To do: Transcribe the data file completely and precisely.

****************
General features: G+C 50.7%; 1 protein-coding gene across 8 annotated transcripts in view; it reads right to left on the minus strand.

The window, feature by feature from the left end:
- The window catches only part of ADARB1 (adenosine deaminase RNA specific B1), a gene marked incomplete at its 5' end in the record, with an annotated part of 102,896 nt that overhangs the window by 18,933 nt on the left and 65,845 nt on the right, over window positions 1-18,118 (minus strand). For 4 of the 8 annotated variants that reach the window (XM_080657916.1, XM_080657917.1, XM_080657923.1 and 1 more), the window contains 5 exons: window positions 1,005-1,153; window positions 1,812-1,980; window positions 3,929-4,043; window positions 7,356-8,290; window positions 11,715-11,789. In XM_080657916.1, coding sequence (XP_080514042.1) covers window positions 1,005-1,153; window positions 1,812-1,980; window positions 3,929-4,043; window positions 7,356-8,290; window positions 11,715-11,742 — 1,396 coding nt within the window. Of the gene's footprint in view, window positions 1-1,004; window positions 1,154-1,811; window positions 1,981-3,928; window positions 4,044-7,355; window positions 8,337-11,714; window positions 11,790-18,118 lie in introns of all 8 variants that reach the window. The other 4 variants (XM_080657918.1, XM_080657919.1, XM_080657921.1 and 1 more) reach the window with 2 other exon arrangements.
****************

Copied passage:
General features: G+C 50.7%; 1 protein-coding gene across 8 annotated transcripts in view; it reads right to left on the minus strand.

The window, feature by feature from the left end:
- The window catches only part of ADARB1 (adenosine deaminase RNA specific B1), a gene marked incomplete at its 5' end in the record, with an annotated part of 102,896 nt that overhangs the window by 18,933 nt on the left and 65,845 nt on the right, over window positions 1-18,118 (minus strand). For 4 of the 8 annotated variants that reach the window (XM_080657916.1, XM_080657917.1, XM_080657923.1 and 1 more), the window contains 5 exons: window positions 1,005-1,153; window positions 1,812-1,980; window positions 3,929-4,043; window positions 7,356-8,290; window positions 11,715-11,789. In XM_080657916.1, coding sequence (XP_080514042.1) covers window positions 1,005-1,153; window positions 1,812-1,980; window positions 3,929-4,043; window positions 7,356-8,290; window positions 11,715-11,742 — 1,396 coding nt within the window. Of the gene's footprint in view, window positions 1-1,004; window positions 1,154-1,811; window positions 1,981-3,928; window positions 4,044-7,355; window positions 8,337-11,714; window positions 11,790-18,118 lie in introns of all 8 variants that reach the window. The other 4 variants (XM_080657918.1, XM_080657919.1, XM_080657921.1 and 1 more) reach the window with 2 other exon arrangements.